The sorting stage is where you get rid of all the extraneous stuff–and believe me, you’ve got more than you think. All of those gadgets, tools, and folders that you hold onto, thinking that they will come in useful at some point, have got to go. They aren’t helping anyone. One method that we like to use is to put everything in your workspace into a box, and only bring things out when you are actually using them. It clears out the space, prevents distraction, and helps you build awareness of what you actually use, and what just collects dust in the box. 

Setting in order

One of the most powerful tools to prevent clutter is to ensure that everything has a home. If it doesn’t; well, then, you either need to make one or get rid of it. Think about our first scenario, when you came home and tossed your keys down. How many times are you going to waste five minutes searching for your keys, when you could just fix the problem once and for all by getting a bowl or a hook for them? It’s the same thing in your workspace. You want clear access to everything you need to use, and you want to prioritize those objects that you use frequently. For example, if you use a stapler one hundred times a day, it should probably be in arm’s reach. 


Here’s where a lot of people trip up. The standard approach is to cram as much into a working day as possible, and then to try and squeeze in tidying up or cleaning whenever you can. That method doesn’t work. Built into the 5s methodology is scheduling time every day to tidy up. Sound like a waste of time? Wrong. Taking a few minutes every day to put things back in order will save you time in the long run, cutting out both the large chunks of time you need to spend cleaning (once you finally get around to it), but more importantly, cutting out all the wasted time you spend on the daily, looking for things that aren’t in their proper place. Think of the ‘shining’ phase like a long term investment: give five minutes a day, and you earn back an hour or more every week.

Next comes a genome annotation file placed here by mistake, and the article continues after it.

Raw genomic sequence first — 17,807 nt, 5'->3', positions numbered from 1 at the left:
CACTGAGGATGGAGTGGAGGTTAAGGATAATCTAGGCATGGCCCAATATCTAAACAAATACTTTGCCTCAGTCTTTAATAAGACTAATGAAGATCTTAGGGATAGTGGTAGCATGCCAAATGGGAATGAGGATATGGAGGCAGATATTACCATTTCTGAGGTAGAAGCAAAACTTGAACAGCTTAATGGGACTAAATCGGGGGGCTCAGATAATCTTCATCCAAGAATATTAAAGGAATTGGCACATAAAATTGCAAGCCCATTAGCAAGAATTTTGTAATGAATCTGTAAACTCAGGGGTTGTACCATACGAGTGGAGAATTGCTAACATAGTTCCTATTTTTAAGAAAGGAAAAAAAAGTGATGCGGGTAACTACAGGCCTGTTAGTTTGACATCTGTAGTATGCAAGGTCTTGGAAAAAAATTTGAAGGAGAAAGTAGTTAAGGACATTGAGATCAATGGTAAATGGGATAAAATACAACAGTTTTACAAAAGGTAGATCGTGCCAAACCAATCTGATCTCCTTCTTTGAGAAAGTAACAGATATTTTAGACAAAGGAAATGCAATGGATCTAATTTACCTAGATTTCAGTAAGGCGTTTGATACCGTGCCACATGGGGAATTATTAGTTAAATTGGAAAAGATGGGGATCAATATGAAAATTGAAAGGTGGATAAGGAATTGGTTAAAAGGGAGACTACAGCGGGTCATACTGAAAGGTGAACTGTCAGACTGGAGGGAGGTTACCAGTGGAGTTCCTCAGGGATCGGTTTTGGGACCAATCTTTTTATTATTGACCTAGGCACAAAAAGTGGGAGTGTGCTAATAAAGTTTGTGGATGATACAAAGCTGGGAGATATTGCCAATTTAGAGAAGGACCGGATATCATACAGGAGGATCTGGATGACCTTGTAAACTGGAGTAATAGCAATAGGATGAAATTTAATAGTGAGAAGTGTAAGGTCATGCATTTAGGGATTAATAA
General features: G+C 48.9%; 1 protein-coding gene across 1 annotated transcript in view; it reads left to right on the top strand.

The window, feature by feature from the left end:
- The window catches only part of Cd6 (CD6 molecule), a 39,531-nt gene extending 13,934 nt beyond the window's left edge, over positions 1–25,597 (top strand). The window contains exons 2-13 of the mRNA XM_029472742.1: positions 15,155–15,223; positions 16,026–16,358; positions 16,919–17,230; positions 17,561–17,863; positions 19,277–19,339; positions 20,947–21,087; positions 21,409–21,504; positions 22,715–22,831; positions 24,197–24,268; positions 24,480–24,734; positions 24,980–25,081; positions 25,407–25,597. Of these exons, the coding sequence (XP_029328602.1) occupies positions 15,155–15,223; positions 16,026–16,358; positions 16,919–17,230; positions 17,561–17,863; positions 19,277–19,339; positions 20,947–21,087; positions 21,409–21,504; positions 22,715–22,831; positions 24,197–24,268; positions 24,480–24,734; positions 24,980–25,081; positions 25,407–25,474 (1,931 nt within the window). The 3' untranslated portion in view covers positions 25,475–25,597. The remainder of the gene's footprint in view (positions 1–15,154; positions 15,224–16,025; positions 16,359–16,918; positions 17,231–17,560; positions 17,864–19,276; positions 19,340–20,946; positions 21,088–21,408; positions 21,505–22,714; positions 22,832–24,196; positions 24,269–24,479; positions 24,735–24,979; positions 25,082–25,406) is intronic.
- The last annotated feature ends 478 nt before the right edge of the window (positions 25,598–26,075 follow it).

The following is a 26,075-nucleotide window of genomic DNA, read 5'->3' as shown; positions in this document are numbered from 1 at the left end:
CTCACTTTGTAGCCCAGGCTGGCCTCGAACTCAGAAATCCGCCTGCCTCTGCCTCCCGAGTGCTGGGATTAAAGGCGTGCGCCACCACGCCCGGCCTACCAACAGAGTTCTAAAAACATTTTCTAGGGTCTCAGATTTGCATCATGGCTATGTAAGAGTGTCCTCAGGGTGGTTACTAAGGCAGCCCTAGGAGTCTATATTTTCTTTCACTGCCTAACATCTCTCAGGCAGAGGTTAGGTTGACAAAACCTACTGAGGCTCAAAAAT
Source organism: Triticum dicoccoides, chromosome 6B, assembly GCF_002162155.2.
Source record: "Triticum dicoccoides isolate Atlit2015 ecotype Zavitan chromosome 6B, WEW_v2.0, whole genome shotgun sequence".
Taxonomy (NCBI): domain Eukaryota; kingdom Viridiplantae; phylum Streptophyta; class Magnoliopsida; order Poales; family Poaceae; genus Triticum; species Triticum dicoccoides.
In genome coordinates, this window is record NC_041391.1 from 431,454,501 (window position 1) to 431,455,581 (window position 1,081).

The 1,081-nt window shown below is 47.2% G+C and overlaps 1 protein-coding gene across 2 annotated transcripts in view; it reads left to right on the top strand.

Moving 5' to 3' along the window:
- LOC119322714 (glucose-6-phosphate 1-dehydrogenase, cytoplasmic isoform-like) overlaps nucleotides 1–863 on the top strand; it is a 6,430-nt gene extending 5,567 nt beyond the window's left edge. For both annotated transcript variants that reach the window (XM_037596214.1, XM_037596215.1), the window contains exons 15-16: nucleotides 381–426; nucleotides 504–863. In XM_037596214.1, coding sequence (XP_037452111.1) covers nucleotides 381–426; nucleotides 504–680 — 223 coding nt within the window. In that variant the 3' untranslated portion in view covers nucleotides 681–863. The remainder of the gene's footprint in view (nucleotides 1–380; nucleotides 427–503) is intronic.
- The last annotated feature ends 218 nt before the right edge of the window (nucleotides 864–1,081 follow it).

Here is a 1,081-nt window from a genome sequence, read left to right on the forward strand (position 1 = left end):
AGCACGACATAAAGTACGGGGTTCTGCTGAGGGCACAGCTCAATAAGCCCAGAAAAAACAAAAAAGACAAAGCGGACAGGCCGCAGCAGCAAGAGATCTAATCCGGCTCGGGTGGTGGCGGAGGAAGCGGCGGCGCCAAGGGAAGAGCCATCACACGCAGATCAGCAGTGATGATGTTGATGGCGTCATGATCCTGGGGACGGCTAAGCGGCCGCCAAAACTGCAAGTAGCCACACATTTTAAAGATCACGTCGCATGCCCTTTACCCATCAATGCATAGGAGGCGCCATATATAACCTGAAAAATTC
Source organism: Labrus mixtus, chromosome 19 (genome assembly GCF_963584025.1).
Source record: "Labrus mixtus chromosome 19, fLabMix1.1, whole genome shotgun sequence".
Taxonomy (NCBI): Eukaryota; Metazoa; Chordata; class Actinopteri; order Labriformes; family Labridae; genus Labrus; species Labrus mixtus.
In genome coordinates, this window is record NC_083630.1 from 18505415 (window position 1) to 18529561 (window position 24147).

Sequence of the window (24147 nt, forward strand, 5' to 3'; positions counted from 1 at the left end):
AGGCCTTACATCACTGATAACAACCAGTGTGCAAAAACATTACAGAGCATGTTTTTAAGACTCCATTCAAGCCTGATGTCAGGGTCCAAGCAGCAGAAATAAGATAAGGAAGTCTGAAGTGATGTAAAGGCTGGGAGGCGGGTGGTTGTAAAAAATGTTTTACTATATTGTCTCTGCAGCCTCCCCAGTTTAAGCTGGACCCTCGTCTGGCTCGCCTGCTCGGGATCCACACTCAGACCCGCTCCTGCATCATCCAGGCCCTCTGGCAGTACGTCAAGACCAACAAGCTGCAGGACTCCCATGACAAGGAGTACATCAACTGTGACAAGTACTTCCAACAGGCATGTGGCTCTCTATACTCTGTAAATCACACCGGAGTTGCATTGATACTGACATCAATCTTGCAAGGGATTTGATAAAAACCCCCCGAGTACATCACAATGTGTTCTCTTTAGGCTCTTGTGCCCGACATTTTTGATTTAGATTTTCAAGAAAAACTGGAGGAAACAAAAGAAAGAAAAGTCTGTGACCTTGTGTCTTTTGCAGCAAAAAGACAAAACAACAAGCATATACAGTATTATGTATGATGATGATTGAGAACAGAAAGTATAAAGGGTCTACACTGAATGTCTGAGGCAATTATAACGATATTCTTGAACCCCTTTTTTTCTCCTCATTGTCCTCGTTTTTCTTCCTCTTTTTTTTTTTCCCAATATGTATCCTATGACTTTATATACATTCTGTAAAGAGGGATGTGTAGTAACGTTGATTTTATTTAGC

This one is especially simple. Create a method, and then stick to it, while keeping an eye out for any potential improvements that can be implemented. If it’s a group environment, everyone should know the system, and if any changes are made, make sure they are clearly laid out as the new, standard, method. 


We all know that between the tortoise and the hare, the tortoise wins every time. With the 5s methodology, we suggest a similar approach: start small and in manageable steps, and build outwards. Prioritize making your desk clutter free, and then move out to the office at large, common areas, etc. It is key to maintain the four steps that have led up to this. Continue reviewing, and where improvement is possible, implement it in sustainable ways. 

How we can help

Hopefully, reading about the 5s methodology and how it has a real impact on your time (and consequently your wallet) has convinced you of the importance of keeping your life and space decluttered. For a little more in-depth information on implementing the 5s methodology, click here. 

While the net is supersaturated with life hacks and quick tips to make you more productive, the 5s methodology is a tried and true method that has been used for over four hundred years to successfully minimize friction and maximize output. We are certified specialists in 5s, and we would love to help you and your business take the next step towards a clutter-free lifestyle today. Use this link to connect with us to learn more about how you can save time with 5S in your life.

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Todd Allan

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Todd Allan